Ever since Jude was born, Erin and I have incorporated the practice of family evening devotions into our life. As a part of our devotions we always say a prayer that is a familiar piece of our Episcopal tradition out of Evening Prayer and Compline. After a while of saying it, it has become ingrained in memory like so many familiar prayers (the Collect for Purity, the Postcommunion Prayer, and the Lord’s Prayer) and like many a memorized piece, emerges out of nowhere in my thoughts in random moments and everyday activities. Last night, as the church gathered in the bishop’s garden, high above the glittering city below, and as we remembered Jesus’ own vigil above a similar city of power, the words came floating through my mind.
“Stay with me” we sang, calling to mind our Lord’s plaintive plea to his disciples. “Remain here with me. Watch and pray.” And, then the story we heard at Palm Sunday was read again. The disciples couldn’t do it. They couldn’t pray, or watch, or wake. It was a truly sad moment. Their friend and beloved teacher asked one thing – that they keep watch with him on the most difficult night of his short life. “Stay with me” he said. Watch.
Having kept watch with the dying and the bereaved as I am sure so many of you have, I know what a taxing and tiring thing it can be. I know the urge to escape, to sleep, even to flee. Jesus says, “The Spirit is willing, but the flesh is weak.”
Our desire is to be faithful, to uphold one another, to love in as self-emptying a way as possible. But, we do fall short, just as the disciples closest to Jesus did. We fall short in our devotion to Jesus, but perhaps more easy to recall, we fall short in our service of one another. Even Jesus knew this. One senses in his pleas to the disciples, an echo of his prayer to God. “If it is your will, let this cup pass from me.” Jesus names what we already know, that it is only through the presence and with the power of God that we can in fact wait, and watch and serve one another in the downward way of the cross. In Jesus’ cry at his crucifixion, there is an echo of this sentiment. “My God” he says, “why have you forsaken me?” His cry sums it up. God, do not leave. I cannot do this alone. I cannot be faithful without you. I cannot love without you.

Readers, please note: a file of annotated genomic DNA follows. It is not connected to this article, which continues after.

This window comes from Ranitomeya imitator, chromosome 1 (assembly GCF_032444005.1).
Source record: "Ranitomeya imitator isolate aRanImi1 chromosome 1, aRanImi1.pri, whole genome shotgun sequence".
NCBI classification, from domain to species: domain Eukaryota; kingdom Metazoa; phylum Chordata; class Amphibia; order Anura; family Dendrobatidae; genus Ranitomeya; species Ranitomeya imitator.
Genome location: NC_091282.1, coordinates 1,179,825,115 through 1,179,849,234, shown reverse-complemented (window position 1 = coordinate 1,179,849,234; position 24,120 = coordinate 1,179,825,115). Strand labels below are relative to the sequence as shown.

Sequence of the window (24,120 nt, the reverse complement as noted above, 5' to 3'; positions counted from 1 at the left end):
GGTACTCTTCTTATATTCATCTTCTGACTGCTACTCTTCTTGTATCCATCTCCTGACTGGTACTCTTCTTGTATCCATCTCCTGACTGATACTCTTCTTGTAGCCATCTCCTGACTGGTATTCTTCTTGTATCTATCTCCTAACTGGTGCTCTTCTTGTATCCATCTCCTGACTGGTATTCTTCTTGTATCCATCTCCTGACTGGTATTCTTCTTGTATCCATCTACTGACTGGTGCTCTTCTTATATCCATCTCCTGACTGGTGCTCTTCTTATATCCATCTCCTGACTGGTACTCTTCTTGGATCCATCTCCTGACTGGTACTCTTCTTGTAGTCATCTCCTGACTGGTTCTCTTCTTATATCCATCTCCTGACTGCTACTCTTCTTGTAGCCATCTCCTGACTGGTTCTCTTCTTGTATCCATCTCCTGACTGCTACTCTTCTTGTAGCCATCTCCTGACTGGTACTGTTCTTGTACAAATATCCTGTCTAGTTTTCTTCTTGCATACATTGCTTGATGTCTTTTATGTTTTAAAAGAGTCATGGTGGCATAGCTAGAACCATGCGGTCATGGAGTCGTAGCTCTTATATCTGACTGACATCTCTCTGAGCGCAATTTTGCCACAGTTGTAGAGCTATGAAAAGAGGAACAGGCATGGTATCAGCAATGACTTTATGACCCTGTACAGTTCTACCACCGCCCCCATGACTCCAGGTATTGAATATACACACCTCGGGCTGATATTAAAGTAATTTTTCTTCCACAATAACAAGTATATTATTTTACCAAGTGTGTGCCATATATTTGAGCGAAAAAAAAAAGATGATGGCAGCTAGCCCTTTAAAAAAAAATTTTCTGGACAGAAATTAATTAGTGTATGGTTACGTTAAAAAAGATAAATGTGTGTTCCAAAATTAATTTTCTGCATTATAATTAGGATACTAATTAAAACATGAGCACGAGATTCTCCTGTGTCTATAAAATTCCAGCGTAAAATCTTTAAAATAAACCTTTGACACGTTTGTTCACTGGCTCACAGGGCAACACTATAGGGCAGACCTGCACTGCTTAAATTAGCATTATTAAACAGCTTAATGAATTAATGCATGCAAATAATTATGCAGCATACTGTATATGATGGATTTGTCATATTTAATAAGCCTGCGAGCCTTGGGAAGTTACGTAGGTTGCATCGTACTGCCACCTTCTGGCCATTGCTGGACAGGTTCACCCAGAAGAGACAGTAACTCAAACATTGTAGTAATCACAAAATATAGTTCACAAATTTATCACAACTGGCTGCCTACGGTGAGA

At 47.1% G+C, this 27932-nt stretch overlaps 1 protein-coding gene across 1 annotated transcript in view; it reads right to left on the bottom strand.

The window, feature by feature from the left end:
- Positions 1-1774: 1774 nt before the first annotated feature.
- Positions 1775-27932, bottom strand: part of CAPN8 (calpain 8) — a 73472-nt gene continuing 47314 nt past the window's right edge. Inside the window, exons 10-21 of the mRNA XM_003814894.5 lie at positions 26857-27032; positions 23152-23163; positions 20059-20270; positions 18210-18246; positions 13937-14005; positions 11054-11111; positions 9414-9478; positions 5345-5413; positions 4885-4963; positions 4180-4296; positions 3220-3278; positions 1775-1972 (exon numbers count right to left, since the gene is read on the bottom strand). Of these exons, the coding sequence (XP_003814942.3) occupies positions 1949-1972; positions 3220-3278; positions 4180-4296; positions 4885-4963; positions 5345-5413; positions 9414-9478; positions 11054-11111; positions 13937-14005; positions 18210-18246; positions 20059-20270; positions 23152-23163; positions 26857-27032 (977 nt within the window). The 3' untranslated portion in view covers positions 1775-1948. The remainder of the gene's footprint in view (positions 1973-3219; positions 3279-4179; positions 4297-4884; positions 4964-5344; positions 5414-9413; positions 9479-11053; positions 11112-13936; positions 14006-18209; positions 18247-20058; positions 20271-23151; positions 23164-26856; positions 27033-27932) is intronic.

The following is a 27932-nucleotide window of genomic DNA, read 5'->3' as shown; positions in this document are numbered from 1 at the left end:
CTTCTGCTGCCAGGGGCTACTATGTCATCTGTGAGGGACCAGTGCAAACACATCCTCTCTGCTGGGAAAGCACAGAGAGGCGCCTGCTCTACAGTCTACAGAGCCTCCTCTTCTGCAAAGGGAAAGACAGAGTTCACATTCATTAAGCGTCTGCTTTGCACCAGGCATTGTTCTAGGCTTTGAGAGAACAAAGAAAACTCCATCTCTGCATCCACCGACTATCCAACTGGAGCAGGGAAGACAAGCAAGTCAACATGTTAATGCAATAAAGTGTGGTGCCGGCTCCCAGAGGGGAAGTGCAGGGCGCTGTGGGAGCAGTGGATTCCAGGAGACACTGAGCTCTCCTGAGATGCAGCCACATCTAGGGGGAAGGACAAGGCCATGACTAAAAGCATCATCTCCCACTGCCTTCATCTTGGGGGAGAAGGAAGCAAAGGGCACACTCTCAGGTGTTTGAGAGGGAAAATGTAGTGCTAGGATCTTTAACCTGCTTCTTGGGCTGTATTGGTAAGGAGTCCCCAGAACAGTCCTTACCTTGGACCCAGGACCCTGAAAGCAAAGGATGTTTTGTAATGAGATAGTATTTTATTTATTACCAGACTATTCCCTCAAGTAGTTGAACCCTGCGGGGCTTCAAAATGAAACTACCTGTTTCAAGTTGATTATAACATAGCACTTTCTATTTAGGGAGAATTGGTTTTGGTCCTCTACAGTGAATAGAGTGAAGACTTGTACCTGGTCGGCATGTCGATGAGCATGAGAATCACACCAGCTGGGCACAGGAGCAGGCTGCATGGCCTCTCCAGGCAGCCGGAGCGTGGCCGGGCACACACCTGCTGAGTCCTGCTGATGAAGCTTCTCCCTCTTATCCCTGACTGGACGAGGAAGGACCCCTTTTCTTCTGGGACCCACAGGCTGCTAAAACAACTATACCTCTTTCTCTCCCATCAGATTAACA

So, as we tried to keep watch last night, as we tried to remember what serving one another is supposed to be, the prayer came back to me, and it has been my prayer through the night and it will be my prayer throughout today.
Keep watch, dear Lord, with those who work, or watch, or
weep this night, and give your angels charge over those who
sleep. Tend the sick, Lord Christ; give rest to the weary, bless
the dying, soothe the suffering, pity the afflicted, shield the
joyous; and all for your love’s sake. Amen.
The Maundy Thursday service has always been very moving & inspirational for me. Last night’s service was no exception, the music throughout the service was amazing & going to my very favorite garden, looking up to the heavens, & hearing the beautiful music and voices was such a bonus.
A huge thank you to everyone for making last night’s service so very special!
What an incredibly sad prayer — but tender and sweet. The Lord must receive so many appeals of great sadness How does hear them all and not become sad himself.